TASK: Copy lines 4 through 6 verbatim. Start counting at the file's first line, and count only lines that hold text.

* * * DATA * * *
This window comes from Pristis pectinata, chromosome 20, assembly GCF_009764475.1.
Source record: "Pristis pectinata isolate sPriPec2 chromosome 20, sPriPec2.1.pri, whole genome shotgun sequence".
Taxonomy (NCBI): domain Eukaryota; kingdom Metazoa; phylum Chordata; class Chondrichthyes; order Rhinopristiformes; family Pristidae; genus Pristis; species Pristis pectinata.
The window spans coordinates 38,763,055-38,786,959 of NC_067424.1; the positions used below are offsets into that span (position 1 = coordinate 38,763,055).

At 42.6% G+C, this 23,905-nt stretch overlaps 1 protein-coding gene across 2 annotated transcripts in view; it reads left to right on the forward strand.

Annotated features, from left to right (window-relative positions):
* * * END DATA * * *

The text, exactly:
The window spans coordinates 38,763,055-38,786,959 of NC_067424.1; the positions used below are offsets into that span (position 1 = coordinate 38,763,055).

At 42.6% G+C, this 23,905-nt stretch overlaps 1 protein-coding gene across 2 annotated transcripts in view; it reads left to right on the forward strand.

Annotated features, from left to right (window-relative positions):